Time for some good news. Apparently, the world’s capacity to generate electricity through renewable energy sources has just managed to exceed the capacity through non renewable sources. The data comes straight from the International Energy Agency.
According to data from the IEA, the world can now produce more renewable energy than non renewable. The word here is “can“, which is not the same as does. Many renewable energy sources are dependent upon other factors — for example, wind energy is dependent upon flow of wind, solar energy upon weather conditions and so on — and as such, it is impossible to utilize them with 100 percent efficiency.
However, the fact that the world’s capacity for renewable energy has managed to exceed that through coal and its brethren, is still very impressive.
According to the IEA report, almost half a million solar panels were installed every day of the last year, in the world. It also says that China has has two wind turbines set up every two hours during the same period.
Speaking on the topic, IEA’s Executive Director Fatih Birol said
We are witnessing a transformation of global power markets led by renewables.
The expansion of renewable energy capacity reflects cost reductions for onshore wind and solar panels that the report describes as impressive and indeed “unthinkable just five years ago”.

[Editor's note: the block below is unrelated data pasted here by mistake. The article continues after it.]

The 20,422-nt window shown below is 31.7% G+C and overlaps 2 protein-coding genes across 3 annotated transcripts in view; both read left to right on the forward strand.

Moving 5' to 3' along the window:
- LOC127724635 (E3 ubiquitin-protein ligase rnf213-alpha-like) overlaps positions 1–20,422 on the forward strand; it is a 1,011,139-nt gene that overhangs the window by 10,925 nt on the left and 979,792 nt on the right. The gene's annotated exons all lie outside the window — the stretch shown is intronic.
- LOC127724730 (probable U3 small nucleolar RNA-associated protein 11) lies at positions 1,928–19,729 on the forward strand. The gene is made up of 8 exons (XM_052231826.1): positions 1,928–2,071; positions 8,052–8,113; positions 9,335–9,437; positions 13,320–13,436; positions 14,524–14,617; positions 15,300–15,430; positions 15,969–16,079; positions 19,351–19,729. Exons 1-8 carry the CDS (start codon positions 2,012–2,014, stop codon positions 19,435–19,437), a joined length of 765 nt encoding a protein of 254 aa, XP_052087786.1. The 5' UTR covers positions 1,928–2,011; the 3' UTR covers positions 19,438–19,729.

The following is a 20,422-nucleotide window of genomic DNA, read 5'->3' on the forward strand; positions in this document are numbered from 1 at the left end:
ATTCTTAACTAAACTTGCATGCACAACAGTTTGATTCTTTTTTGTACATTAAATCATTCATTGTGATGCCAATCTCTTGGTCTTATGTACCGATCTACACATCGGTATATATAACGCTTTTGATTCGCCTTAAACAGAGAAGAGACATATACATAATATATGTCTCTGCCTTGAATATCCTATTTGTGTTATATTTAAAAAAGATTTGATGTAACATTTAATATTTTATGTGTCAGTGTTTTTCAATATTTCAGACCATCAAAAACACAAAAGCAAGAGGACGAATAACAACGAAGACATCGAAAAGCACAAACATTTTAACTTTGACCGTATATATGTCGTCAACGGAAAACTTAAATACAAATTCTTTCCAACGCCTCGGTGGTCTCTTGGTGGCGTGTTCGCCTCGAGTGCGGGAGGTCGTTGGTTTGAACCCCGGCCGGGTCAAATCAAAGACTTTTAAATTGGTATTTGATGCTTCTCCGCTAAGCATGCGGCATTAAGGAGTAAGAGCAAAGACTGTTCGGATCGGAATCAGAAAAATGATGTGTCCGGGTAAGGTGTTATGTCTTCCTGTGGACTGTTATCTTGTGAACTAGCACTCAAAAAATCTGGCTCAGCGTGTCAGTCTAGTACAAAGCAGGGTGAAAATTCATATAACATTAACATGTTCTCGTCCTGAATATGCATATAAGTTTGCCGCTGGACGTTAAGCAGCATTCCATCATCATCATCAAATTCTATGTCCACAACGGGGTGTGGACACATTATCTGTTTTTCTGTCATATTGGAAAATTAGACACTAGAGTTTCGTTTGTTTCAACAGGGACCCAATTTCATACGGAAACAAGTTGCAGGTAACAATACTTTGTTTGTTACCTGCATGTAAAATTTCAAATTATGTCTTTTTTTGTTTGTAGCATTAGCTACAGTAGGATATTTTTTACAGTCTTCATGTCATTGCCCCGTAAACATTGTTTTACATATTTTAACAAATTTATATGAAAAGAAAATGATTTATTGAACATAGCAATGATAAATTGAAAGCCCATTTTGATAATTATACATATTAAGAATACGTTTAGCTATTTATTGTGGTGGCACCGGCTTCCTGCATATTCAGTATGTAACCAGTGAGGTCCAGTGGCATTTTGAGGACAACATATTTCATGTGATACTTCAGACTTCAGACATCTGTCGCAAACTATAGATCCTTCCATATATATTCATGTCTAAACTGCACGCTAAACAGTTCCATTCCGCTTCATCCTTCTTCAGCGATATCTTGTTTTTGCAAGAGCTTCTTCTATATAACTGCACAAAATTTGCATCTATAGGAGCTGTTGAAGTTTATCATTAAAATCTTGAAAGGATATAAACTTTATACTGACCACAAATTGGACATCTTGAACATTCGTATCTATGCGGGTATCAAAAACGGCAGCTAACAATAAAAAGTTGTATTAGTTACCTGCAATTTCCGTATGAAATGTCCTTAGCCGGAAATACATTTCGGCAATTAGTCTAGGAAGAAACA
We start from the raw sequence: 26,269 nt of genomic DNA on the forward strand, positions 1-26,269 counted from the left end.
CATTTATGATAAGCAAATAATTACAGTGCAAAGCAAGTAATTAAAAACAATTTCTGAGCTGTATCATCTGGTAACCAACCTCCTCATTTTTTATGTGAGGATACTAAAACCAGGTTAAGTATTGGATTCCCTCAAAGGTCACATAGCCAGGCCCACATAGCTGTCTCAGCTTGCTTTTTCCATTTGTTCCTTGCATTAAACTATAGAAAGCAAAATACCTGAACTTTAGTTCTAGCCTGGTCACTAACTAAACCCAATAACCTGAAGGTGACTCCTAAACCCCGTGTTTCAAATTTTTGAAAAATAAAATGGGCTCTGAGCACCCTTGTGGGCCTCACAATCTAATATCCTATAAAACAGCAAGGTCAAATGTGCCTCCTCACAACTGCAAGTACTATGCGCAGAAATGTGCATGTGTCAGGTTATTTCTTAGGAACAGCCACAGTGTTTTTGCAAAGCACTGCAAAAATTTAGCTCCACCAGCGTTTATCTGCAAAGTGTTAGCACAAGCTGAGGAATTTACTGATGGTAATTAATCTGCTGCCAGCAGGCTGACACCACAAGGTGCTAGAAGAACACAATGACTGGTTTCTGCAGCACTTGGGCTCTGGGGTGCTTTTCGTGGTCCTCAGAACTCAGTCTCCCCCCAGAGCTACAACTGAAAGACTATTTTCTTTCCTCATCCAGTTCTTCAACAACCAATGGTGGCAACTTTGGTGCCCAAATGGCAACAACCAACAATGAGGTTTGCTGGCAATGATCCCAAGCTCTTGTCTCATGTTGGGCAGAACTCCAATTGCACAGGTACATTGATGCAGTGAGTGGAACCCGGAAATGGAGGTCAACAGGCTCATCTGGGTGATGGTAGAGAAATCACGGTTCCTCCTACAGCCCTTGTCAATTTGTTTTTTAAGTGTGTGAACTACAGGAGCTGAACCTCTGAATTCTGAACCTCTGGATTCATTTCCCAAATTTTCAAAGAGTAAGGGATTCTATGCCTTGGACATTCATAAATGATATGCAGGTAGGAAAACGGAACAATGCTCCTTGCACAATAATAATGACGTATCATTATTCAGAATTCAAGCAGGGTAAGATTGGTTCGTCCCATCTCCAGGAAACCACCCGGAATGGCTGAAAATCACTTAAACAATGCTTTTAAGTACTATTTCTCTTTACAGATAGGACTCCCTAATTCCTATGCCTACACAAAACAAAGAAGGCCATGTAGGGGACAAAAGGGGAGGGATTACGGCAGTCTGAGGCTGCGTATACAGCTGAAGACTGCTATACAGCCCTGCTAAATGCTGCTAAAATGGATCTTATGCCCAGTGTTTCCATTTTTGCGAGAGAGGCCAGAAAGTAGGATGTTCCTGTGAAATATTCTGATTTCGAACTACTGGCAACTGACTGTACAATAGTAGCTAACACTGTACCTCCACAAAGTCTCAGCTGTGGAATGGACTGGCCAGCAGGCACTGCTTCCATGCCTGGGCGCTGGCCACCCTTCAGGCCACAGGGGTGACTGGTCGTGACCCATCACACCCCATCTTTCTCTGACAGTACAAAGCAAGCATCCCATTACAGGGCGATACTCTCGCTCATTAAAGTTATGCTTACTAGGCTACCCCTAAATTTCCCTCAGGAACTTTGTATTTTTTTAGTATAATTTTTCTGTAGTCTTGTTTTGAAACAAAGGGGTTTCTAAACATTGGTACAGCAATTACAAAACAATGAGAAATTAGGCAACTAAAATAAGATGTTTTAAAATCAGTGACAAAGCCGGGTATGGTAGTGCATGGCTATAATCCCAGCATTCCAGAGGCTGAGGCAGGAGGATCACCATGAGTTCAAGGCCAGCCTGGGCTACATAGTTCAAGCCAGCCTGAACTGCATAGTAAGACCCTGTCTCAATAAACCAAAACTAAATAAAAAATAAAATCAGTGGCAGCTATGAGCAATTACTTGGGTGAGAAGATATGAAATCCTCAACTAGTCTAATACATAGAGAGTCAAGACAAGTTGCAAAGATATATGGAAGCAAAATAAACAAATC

IEA also says that the declining costs will likely continue well into the future. So, you can expect more wind farms ald solar farms to pop up. While Hydropower is also expected to continue growing, the growth rate is expected to see a slowdown.
A few countries are said to be driving this growth. Notably, US, China, India and Mexico — all of which have made significant policy changes to reflect their enthusiasm for renewable energy sources. China in particular, has driven almost 40 percent of the total growth in renewable energy capacity on its own. Even then, we are barely scratching the surface of what is possible.
Even these higher expectations remain modest compared with the huge untapped potential of renewables.
IEA says that these goals are indeed achievable, however, they require much greater effort and,
stronger decarbonisation rates [which means the replacement of fossil fuels] and accelerated penetration of renewables in all three sectors: power, transport and heat.
Well, we certainly hope that these goals are achieved, and soon. The greatest issue with non-renewable resources is that we are quickly running out of them. Unless we can change our dependency from non renewable to renewable energy sources, thing might just come to a head. This recent piece of news from IEA is certainly a good sign.